As can be seen in FIGS. 2, 3, and 11, preferably the applicator construction 61 is non-flat. In other words, in preferred embodiments, the first region 114 and second region 116 do not completely lie in a single plane. In more preferred embodiments, the applicator construction 61 is convex or curved. The curving of the applicator construction 61, in combination with the difference in compliance between the first region 114 and second region 116, contributes to a liquid dispenser 50 that is convenient and easy handle and manipulate. Further, the curved construction of the applicator construction 61 helps to form a pocket or air space between the media 110 and the flexible member 112. This is explained further below. In preferred constructions, the applicator construction is curved on a radius R (FIG. 11) of at least 4 in., typically about 5-10 in., for example about 6-9 in., and no greater than about 15 in.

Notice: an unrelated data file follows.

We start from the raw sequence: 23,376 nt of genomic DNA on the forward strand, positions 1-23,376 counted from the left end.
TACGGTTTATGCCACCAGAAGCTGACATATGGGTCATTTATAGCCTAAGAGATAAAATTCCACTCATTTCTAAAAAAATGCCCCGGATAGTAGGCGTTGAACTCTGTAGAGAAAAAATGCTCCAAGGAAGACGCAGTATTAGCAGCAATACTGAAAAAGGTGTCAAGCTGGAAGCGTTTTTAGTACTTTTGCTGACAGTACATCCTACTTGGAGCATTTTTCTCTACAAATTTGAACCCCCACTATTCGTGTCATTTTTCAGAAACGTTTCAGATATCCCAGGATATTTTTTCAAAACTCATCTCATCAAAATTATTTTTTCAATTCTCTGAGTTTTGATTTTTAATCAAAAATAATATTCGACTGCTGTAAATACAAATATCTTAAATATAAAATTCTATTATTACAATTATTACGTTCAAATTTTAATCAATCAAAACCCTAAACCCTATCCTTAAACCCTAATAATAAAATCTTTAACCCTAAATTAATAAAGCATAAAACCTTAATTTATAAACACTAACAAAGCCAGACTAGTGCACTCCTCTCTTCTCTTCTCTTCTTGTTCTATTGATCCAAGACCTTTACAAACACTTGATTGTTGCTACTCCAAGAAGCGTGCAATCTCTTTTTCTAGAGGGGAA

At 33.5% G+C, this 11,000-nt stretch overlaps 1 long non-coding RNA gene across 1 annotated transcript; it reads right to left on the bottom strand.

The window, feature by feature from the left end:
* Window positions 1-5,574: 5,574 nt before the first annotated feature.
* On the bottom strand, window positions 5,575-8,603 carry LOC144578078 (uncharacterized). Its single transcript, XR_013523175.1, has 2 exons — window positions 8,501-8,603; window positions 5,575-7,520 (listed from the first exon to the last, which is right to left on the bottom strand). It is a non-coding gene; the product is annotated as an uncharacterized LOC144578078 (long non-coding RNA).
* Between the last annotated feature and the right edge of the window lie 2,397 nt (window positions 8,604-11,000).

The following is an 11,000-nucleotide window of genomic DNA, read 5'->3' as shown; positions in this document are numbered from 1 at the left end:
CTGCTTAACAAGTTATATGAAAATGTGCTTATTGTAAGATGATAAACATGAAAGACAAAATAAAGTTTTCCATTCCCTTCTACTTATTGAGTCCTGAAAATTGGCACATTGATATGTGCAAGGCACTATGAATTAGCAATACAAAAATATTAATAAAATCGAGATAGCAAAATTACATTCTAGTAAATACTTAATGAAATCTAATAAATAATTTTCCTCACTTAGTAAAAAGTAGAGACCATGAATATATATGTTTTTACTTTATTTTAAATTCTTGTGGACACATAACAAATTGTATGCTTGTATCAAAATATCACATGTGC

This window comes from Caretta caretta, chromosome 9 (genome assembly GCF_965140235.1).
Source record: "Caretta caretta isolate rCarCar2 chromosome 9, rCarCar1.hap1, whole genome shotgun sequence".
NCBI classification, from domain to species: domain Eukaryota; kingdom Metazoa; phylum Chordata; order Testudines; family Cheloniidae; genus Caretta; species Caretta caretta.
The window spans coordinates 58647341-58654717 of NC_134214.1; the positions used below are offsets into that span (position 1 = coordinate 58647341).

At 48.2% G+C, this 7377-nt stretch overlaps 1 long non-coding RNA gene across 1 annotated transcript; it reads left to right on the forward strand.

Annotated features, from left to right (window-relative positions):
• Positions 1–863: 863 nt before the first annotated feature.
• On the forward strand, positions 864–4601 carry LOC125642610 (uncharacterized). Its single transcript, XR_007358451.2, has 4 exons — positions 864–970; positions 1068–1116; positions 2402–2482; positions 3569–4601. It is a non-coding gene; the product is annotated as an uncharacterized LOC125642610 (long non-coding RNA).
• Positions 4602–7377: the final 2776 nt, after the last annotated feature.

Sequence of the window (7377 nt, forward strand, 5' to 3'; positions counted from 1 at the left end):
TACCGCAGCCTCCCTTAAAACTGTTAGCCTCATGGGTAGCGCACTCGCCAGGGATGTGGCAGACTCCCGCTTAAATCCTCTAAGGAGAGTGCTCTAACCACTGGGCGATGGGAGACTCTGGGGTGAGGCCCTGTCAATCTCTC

The convex or curved applicator construction 61 helps the applicator construction conform to non-flat surfaces. In particular, the applicator construction 61, having the curved shape to it, is better able to clean irregular shapes, contours, and corners. When working flat surfaces, the applicator construction 61 has sufficient flexibility to flatten with light pressure (that is, pressure under 10 lbs. of force) for cleaning the flat surfaces. In particular, the second region 116 has a flexibility and compliance that permits the second region 116 to bend and conform relative to the surface that it is pressed against to be cleaned. In preferred embodiments, the applicator construction 61 will flatten at hand pressures of 6-9 lbs. of force, for example, about 8.5 lbs. of force when a mitt 130 is dry. When mitt 130 is saturated with liquid, the applicator construction 61 will flatten at hand pressures of 4-8 lbs. of force, for example, about 6.5 lbs. of force. By "flatten", it is meant that the radius of curvature R (FIG. 11) will be nothing such that the applicator construction 61 is straight, planar, or flat; however, a complete flattening is not required (that is, the radius R can become very large, on the order of greater than 25 inches).